Budget 2021: Schools need to be prepared to operate in a fundamentally changed education scenario, and the Budget can help
Updated: Jan 30, 2021 2:21 PM
Union Budget 2021 India: As the financial year ends and the new academic session begins, the education sector is gearing up for the next academic session.
The sudden disruption brought in its wake a sharp realisation that digitalisation would be an important component to put the process back on track.
By Vinay Sharma,
Indian Union Budget 2021-22: As the financial year ends and the new academic session begins, the education sector is gearing up for the next academic session. While 2020 was incredibly challenging for all businesses, the education sector too was particularly affected because it brought to a standstill a generational process of education for millions of children worldwide, India being no exception. Education for 270 million children in India. Good news is that we are seeing a steady decline of corona cases along with implementation of vaccination. All this has accelerated the school opening across the country which started with sporadic opening from October onwards.
Govt will play a critical role in outlining the agenda, policies and initiatives which will propel this sector forward keeping the interest of all stakeholders i.e., students, teachers, parents, schools, education service providers etc. Implementation of NEP which aims to transform education through its various initiatives is going to be a key part of this. The forthcoming budget is a good vehicle to provide the signaling and resources needed for the implementation of this plan. There is a need to incorporate learnings from the last year and take adequate measures and provide allocation for uninterrupted learning for India’s children and youth in a seriously altered landscape.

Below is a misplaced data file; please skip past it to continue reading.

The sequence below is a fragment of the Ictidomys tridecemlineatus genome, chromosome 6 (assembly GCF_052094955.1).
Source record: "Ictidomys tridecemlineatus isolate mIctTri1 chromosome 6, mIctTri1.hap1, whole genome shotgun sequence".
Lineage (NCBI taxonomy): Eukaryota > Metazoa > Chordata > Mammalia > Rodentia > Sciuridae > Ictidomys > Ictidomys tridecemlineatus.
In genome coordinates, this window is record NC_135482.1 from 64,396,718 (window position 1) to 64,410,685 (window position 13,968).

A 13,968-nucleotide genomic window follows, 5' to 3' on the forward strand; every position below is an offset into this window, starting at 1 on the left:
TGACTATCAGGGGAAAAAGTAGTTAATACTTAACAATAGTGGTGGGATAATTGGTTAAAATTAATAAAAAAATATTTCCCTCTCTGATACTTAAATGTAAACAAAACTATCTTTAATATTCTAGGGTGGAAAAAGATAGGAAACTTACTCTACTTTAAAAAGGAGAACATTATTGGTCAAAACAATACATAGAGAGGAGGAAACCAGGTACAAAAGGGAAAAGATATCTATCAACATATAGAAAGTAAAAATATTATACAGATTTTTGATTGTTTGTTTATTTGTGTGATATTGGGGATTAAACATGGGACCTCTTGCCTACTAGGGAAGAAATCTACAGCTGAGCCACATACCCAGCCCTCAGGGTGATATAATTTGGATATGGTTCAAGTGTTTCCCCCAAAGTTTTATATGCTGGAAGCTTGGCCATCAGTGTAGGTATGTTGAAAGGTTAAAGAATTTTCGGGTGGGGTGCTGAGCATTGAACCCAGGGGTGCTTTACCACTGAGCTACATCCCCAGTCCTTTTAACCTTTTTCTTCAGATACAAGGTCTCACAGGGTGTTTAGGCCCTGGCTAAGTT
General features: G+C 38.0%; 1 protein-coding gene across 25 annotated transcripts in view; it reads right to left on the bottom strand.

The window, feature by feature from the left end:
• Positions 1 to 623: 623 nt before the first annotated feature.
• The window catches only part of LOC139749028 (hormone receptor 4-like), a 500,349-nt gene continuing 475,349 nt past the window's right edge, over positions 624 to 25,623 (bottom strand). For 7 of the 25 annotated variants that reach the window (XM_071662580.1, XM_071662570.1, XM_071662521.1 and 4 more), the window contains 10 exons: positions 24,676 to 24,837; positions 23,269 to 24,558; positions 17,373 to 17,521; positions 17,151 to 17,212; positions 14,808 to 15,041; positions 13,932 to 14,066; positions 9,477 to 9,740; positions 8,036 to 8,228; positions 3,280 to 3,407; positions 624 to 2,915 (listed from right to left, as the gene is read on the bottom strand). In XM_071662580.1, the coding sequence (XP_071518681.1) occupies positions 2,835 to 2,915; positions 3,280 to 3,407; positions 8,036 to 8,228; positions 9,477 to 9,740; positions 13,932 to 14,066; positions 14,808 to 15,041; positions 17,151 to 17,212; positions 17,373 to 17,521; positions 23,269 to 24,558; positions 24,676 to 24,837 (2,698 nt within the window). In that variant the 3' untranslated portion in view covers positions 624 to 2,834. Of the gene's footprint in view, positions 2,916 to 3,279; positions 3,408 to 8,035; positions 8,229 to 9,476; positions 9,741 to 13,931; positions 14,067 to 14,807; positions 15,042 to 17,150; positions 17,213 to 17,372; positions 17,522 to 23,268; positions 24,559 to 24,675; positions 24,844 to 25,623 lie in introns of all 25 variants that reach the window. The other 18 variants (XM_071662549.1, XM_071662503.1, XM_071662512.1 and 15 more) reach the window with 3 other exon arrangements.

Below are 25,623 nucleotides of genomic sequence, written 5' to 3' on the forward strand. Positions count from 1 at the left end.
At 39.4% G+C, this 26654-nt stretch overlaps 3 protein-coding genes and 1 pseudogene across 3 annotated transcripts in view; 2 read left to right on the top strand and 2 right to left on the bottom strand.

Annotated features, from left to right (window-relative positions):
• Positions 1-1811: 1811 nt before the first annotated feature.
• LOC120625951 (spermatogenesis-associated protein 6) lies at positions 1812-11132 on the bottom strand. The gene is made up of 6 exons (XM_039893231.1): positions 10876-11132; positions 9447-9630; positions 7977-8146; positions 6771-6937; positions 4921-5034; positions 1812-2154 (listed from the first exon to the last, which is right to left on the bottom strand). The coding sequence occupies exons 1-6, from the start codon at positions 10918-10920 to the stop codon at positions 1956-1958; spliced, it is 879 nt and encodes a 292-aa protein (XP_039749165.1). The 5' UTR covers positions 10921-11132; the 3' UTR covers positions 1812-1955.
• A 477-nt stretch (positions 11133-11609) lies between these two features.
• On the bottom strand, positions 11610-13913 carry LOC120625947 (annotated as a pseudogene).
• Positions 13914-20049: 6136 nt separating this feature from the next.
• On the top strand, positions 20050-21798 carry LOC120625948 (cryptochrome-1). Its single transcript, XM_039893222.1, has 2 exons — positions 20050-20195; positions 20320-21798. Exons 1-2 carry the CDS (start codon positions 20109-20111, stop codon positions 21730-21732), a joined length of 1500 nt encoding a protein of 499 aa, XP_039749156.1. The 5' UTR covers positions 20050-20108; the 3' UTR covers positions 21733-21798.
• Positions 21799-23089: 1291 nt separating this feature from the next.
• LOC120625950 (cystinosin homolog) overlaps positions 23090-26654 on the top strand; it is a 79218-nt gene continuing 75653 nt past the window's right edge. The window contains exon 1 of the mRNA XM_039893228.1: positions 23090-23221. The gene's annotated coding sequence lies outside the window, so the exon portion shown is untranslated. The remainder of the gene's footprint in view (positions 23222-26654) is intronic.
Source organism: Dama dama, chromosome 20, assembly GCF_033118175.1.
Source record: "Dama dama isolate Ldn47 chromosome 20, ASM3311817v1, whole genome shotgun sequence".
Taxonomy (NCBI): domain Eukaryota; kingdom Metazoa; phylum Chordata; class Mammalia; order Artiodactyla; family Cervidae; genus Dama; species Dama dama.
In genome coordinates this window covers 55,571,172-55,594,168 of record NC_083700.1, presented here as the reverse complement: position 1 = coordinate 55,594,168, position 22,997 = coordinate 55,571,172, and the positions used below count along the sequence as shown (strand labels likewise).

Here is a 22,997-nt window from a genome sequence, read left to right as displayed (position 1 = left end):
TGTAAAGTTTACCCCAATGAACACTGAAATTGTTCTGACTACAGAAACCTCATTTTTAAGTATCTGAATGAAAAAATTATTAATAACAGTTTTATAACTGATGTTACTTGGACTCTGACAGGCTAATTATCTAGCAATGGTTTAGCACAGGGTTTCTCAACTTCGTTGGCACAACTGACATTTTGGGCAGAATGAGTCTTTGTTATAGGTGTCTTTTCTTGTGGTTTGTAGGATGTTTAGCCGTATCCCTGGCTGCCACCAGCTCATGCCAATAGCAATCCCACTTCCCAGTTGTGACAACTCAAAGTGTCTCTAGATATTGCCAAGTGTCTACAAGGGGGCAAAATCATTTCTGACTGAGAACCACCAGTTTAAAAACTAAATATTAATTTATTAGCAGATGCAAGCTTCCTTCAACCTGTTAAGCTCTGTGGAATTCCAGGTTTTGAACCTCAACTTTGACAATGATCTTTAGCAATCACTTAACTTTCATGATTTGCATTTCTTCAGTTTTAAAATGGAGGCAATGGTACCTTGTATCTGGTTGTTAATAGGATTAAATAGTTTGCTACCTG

The sudden disruption brought in its wake a sharp realisation that digitalisation would be an important component to put the process back on track. The Covid-19 pandemic led to an inevitable surge in the use of digital technologies due to the social distancing norms and nationwide lockdowns.That is why the Edtech sector grew at a blistering pace as its broke new grounds and permeated to tier 3 and 4 towns of India. Online education was also present before the pandemic, but schools and the education sector has been slow and reluctant on many counts, preferring traditional method of teaching-learning. Almost overnight, COVID 19 changed that and became a catalyst for a shift to online education.
Budget can play a critical role in two ways – one, defining and driving the significant initiatives to take education sector forward and secondly, removing some of the bottlenecks in the implementation of the new NEP and education reforms.
Even post covid, after the schools open, we would see technology being an integral part of teaching and learning process. We have also seen significant challenges in the implementation of education technology with a ‘digital divide’ between students/schools in top cities having the resources for online leaning vs a large mass of students in remote and smaller towns, and also from economically weaker sections who haven’t been able to benefit from online learning because of lack of devices and connectivity infrastructure.